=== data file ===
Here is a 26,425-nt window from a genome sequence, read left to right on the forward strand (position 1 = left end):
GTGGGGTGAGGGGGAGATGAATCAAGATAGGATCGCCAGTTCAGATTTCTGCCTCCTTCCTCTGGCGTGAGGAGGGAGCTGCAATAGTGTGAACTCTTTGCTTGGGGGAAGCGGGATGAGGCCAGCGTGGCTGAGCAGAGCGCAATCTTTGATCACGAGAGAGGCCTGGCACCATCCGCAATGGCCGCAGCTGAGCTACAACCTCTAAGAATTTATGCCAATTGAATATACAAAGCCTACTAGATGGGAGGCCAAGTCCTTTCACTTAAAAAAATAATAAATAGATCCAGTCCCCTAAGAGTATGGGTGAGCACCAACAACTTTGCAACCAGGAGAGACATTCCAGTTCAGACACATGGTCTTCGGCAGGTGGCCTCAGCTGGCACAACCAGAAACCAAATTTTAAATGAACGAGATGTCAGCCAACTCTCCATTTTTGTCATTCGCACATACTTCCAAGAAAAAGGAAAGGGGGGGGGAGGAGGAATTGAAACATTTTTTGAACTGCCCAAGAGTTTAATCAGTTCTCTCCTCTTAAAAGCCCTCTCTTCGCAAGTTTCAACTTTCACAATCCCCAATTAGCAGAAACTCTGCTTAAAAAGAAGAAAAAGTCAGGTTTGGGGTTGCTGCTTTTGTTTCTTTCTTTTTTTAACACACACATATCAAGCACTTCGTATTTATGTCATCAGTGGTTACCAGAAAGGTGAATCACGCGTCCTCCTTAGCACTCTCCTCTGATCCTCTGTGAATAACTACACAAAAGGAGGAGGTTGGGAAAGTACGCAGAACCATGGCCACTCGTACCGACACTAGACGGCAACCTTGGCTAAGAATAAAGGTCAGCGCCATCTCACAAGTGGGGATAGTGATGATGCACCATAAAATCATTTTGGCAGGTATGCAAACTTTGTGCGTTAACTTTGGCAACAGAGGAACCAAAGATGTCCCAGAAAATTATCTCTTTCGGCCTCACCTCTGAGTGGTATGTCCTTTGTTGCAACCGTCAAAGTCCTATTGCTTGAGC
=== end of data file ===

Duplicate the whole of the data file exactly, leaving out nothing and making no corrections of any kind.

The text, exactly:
Here is a 26,425-nt window from a genome sequence, read left to right on the forward strand (position 1 = left end):
GTGGGGTGAGGGGGAGATGAATCAAGATAGGATCGCCAGTTCAGATTTCTGCCTCCTTCCTCTGGCGTGAGGAGGGAGCTGCAATAGTGTGAACTCTTTGCTTGGGGGAAGCGGGATGAGGCCAGCGTGGCTGAGCAGAGCGCAATCTTTGATCACGAGAGAGGCCTGGCACCATCCGCAATGGCCGCAGCTGAGCTACAACCTCTAAGAATTTATGCCAATTGAATATACAAAGCCTACTAGATGGGAGGCCAAGTCCTTTCACTTAAAAAAATAATAAATAGATCCAGTCCCCTAAGAGTATGGGTGAGCACCAACAACTTTGCAACCAGGAGAGACATTCCAGTTCAGACACATGGTCTTCGGCAGGTGGCCTCAGCTGGCACAACCAGAAACCAAATTTTAAATGAACGAGATGTCAGCCAACTCTCCATTTTTGTCATTCGCACATACTTCCAAGAAAAAGGAAAGGGGGGGGGAGGAGGAATTGAAACATTTTTTGAACTGCCCAAGAGTTTAATCAGTTCTCTCCTCTTAAAAGCCCTCTCTTCGCAAGTTTCAACTTTCACAATCCCCAATTAGCAGAAACTCTGCTTAAAAAGAAGAAAAAGTCAGGTTTGGGGTTGCTGCTTTTGTTTCTTTCTTTTTTTAACACACACATATCAAGCACTTCGTATTTATGTCATCAGTGGTTACCAGAAAGGTGAATCACGCGTCCTCCTTAGCACTCTCCTCTGATCCTCTGTGAATAACTACACAAAAGGAGGAGGTTGGGAAAGTACGCAGAACCATGGCCACTCGTACCGACACTAGACGGCAACCTTGGCTAAGAATAAAGGTCAGCGCCATCTCACAAGTGGGGATAGTGATGATGCACCATAAAATCATTTTGGCAGGTATGCAAACTTTGTGCGTTAACTTTGGCAACAGAGGAACCAAAGATGTCCCAGAAAATTATCTCTTTCGGCCTCACCTCTGAGTGGTATGTCCTTTGTTGCAACCGTCAAAGTCCTATTGCTTGAGC